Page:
Seven months into the pandemic, we’ve become pretty darned good at adapting, haven’t we?
We see our friends and family at carefully choreographed, socially-distanced deck visits. We think ahead about the weekend’s menu and place online orders on Thursday night for curbside pickup on Friday of bread, beer and haddock filets.
The crime writing world also has adapted, with online book launches, readings and conferences. It may not be exactly the same, but because we’re a creative bunch, we’re making it work.
For many of us here at MCW, a big annual gathering of the clan is the New England Crime Bake, held each November near Boston. Due to the pandemic we can’t meet in person this year, but whether you’re a writer or a reader, you can still take part in the region’s largest celebration of crime writing, because the ‘Bake will take place virtually on Saturday, November 7 at 7:00 p.m. and most of the programming is free!
The registration link is here: https://crimebake.org/
There will be two live panel discussions. The first, Writing During the Pandemic, will showcase New England crime writers Jeannette deBeauvoir, Alexia Gordon, Edith Maxwell and Peter Swanson talking about how to stay on task and remain productive in challenging times. I will have the honor of moderating that discussion and cannot wait to hear these talented writers talk about how they’ve kept on keeping on during this tumultuous year.
The second panel—The Publishing Landscape: 2020 and Beyond—will feature Jason Pinter of Polis Books, Terri Bischoff of Crooked Lane Books, Paula Munier of Talcott Notch Literary and Dana Kaye of Kaye Publicity, talking about what we know and don’t know about how the pandemic is affecting publishing. This important discussion will be moderated by the wonderful Dru Ann Love, the woman behind the award-winning book blog Dru’s Book Musings.
As always, Crime Bake will honor debut authors (there are seven CrimeBakers with first books out this year!), applaud the winner of the Al Blanchard Award for excellence in short story writing, and celebrate the winners of the Flashwords micro-fiction contest (once you register, you’ll get the info on how to enter).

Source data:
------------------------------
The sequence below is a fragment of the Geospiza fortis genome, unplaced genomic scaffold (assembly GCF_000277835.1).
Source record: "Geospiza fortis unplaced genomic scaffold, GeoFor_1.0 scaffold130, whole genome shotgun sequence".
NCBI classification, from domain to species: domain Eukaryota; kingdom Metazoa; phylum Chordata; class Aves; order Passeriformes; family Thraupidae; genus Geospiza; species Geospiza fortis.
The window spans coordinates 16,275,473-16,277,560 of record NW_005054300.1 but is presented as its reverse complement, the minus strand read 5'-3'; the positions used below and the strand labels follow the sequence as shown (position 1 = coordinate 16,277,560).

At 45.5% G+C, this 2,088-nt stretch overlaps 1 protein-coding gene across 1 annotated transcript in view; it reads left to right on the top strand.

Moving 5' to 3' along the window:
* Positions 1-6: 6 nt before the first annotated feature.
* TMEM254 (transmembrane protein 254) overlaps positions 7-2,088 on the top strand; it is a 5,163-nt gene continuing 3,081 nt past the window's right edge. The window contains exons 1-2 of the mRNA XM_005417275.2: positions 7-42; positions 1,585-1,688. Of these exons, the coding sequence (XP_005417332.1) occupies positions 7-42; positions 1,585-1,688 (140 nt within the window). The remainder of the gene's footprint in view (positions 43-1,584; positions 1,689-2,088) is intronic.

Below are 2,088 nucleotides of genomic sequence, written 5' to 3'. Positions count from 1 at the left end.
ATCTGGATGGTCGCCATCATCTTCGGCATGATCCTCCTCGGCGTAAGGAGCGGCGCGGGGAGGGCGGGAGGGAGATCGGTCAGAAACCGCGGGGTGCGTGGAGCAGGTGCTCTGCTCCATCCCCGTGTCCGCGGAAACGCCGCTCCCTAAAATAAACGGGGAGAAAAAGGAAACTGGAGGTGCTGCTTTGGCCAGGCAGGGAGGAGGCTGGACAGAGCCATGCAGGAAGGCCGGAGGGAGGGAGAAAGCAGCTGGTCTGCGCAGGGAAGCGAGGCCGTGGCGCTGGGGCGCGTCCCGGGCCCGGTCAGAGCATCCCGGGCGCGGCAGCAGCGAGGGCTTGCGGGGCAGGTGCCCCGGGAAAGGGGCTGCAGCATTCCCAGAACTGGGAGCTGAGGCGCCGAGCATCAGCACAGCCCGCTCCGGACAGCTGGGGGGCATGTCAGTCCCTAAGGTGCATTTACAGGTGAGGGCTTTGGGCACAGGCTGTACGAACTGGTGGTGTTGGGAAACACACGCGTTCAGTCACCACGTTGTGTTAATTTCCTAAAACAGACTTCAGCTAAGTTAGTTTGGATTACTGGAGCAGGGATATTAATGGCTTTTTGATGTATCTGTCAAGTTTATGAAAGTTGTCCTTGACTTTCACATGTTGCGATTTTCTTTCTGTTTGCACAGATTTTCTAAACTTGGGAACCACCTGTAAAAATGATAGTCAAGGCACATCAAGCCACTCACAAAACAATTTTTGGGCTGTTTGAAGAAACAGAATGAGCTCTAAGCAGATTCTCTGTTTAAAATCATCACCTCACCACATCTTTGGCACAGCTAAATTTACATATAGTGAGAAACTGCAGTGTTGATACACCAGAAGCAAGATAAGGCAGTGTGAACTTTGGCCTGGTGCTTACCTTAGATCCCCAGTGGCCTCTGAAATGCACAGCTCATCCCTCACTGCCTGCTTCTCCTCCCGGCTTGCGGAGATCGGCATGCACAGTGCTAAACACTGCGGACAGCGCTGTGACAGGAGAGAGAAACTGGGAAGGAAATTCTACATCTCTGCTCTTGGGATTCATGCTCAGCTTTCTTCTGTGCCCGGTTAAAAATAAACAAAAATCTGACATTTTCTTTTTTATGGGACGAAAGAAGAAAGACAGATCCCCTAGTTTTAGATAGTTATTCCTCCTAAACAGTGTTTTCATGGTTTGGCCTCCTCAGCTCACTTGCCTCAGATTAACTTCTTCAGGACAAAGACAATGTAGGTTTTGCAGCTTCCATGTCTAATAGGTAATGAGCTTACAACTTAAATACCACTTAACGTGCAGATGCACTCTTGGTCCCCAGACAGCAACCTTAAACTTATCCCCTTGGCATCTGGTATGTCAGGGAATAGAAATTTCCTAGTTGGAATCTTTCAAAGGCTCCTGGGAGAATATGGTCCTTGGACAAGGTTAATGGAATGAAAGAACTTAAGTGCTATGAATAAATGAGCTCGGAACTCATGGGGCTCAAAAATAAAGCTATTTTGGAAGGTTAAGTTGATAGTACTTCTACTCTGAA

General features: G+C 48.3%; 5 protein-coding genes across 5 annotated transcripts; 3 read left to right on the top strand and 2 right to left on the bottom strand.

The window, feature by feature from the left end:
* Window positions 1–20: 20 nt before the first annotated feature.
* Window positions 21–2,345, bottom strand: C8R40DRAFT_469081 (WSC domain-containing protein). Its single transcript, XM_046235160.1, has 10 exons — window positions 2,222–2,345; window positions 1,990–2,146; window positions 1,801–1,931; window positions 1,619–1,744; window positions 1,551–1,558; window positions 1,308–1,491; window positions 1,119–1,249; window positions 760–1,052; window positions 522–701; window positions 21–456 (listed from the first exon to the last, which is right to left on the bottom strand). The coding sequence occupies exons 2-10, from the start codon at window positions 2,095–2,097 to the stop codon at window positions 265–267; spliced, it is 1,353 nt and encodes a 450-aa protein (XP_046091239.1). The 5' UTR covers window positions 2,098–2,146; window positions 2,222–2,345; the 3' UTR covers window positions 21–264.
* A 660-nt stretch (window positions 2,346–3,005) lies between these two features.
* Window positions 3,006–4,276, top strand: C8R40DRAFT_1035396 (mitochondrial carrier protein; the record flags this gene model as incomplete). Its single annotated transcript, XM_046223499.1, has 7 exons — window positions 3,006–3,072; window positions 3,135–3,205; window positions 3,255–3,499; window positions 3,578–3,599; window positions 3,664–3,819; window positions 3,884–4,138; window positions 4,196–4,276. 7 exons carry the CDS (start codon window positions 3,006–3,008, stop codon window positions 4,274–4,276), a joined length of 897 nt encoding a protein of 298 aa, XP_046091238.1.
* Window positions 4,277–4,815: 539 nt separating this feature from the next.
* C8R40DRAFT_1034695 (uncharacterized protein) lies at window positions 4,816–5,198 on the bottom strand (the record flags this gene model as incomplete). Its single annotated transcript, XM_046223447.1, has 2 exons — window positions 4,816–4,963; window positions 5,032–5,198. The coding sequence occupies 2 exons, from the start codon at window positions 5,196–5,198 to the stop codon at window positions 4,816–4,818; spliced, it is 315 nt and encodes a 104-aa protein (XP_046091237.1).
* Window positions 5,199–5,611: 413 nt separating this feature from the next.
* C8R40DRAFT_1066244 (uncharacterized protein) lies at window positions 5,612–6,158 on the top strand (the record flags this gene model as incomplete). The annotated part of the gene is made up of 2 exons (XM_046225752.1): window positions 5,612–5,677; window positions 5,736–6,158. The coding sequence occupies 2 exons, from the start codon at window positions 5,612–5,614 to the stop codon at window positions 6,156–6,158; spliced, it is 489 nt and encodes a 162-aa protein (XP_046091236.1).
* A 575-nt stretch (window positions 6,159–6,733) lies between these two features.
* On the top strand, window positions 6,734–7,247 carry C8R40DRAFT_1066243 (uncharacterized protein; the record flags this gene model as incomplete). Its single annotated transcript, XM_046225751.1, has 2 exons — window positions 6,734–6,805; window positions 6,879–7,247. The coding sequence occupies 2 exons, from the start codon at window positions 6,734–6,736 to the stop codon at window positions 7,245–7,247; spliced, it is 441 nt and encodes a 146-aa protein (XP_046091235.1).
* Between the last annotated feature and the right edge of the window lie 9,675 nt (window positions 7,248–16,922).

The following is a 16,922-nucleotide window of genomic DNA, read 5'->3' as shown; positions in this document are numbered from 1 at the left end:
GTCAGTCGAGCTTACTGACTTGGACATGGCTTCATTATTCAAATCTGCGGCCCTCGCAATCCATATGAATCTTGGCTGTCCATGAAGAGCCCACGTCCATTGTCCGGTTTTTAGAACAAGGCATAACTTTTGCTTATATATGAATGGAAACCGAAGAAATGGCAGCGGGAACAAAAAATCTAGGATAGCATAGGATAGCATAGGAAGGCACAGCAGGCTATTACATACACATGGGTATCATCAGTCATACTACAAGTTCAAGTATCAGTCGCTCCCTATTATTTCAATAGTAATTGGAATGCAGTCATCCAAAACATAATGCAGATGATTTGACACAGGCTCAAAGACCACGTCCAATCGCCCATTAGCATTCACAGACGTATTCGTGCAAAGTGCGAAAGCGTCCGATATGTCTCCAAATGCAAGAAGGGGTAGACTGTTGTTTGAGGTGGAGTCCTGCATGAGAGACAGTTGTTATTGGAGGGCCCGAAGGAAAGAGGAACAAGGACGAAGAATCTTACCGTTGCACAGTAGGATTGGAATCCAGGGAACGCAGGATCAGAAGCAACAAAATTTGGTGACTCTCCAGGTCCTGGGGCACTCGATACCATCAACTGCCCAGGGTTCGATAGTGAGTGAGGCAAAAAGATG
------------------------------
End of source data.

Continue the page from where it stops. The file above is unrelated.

Several modestly-priced add-ons also are available. You can connect virtually with an agent or editor to discuss your query letter ($50) or the first page of your book ($50). Here’s the link for more info: https://crimebake.org/2020-agentseditors/
For $75, you can have 20 pages of your manuscript critiqued by a published author. Here’s where to sign up for that: https://crimebake.org/2020-manuscript-critiques/
The deadline to sign up for both the agent/editor package and a manuscript critique is October 13 or until all the slots are taken, so hop online now and register if you’re interested in those Crime Bake opportunities.
Glass-half-empty types may focus on the drawbacks of attending a virtual conference, and it’s true, this year we won’t have the chance to schmooze in front of the coffee urn or hang out together in the bar, but Crime Bake 2020 will have its advantages:
- You can wear your most comfortable sweatpants;
- You’ll be less tired than usual on post-conference Monday, because it will be a couple of hours of fun, not an entire weekend, and
- Best of all, there will be no need to navigate Boston traffic.
In November 2021, Crime Bake will return live and in-person. Steve Berry, author of the bestselling Cotton Malone series, will be our Guest of Honor. Master classes will be back, and the Lifetime Achievement Award will be, too.
But until we meet (in person) again, Crime Bake 2020 is a fine alternative. See you there!
Brenda Buchanan is the author of the Joe Gale Mystery Series, featuring a diehard Maine newspaper reporter who covers the crime and courts beat. Three books—QUICK PIVOT, COVER STORY and TRUTH BEAT—are available everywhere e-books are sold. A member of the New England Crime Bake’s organizing committee and the Maine member-at-large on the Board of Sisters in Crime- New England, these days Brenda’s hard at work on new projects.